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This post is written by Xan Wynne-Jones, Advocacy Analyst at SocialHP.

When it comes to Student Advocacy, the formula is easy:
engaged students = increased enrollment

If you’re involved in student recruitment in any way, you know that you want to be involved in the college decision-making process from the very beginning. When someone asks a student, “Hey, what college are you going to next year?” — you need a seat at the table.

According to Chegg.com and Uversity.com now more than ever, that conversation is happening on social media. Nearly 70% of the time.

How do you reach those undecided students at this extremely critical moment? Leverage the assets you have at hand: students!

The average college or university has 4,224 students not including alumni, faculty or staff.

With a Student Advocacy program, you can reach undecided students on Facebook, Twitter and LinkedIn using a voice they know and trust, at the exact moment when they were considering their scholastic future.


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“Student Advocacy” is a term used to describe the exposure that students generate for their school using their own online assets. It’s empowering your students to support the goals of your institution through their own social networks. While social media is often the main medium for Student Advocacy, other options include email, chat, forums, discussion boards and more.

Seven steps to create your own Student Advocacy program.


They want to (yes, really!). A recent Uversity.com and Chegg.com report showed that 60% of students surveyed would join a social media initiative to help get the word out about their school.

It worked for Pinnacle Career Institute. They gathered a group of students, staff, alumni — even faculty — from across the college who were passionate about their experience and education. They began to share the school’s blog posts, news, and updates with each student’s own social network. Read the Pinnacle Career Institute case study.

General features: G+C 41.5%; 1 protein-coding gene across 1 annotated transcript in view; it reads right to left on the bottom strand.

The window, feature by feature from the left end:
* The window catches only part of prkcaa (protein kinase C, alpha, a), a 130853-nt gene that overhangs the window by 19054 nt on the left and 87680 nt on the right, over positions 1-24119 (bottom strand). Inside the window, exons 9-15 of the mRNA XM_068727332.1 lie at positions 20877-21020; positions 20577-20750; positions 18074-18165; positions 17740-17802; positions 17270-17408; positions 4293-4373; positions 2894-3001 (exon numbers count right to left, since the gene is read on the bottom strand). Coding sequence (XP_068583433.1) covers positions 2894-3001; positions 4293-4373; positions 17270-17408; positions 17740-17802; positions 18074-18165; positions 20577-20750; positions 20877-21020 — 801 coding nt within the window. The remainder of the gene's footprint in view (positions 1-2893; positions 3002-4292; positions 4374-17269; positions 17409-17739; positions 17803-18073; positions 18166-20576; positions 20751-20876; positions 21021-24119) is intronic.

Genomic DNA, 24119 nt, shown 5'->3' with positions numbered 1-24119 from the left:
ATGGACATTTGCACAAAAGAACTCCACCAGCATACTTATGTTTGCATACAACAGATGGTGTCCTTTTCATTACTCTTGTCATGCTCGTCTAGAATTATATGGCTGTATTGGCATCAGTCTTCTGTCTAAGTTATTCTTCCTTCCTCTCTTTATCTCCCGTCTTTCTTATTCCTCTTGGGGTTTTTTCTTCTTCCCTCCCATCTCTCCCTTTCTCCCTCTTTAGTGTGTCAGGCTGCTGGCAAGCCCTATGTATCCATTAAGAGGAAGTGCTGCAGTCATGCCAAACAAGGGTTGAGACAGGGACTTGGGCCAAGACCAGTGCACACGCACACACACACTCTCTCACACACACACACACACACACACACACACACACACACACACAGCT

The average person has 338 Facebook friends, 208 Twitter followers and 393 LinkedIn connections.


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The answer is Inbound Marketing. Promoting yourself through content marketing such as blogs, podcasts, video, eBooks, e-newsletters, whitepapers, SEO, social media marketing.

The key word here is “content.” It all starts with great content. I’ve gone ahead and sprinkled some examples throughout this article to give you an idea of exactly what I’m talking about.

According to HubSpot, Inbound Marketing is especially effective for businesses that deal with high dollar values, long research cycles, and knowledge-based products.

Are you a student recruiter who’s wondering if a Student Advocacy program is right for you?

Check out SocialHP and let’s chat!


Still not sure if student engagement and advocacy is right for you? Take this 30 second quiz to see how it might work for you!


Article Author


Higher Ed Live

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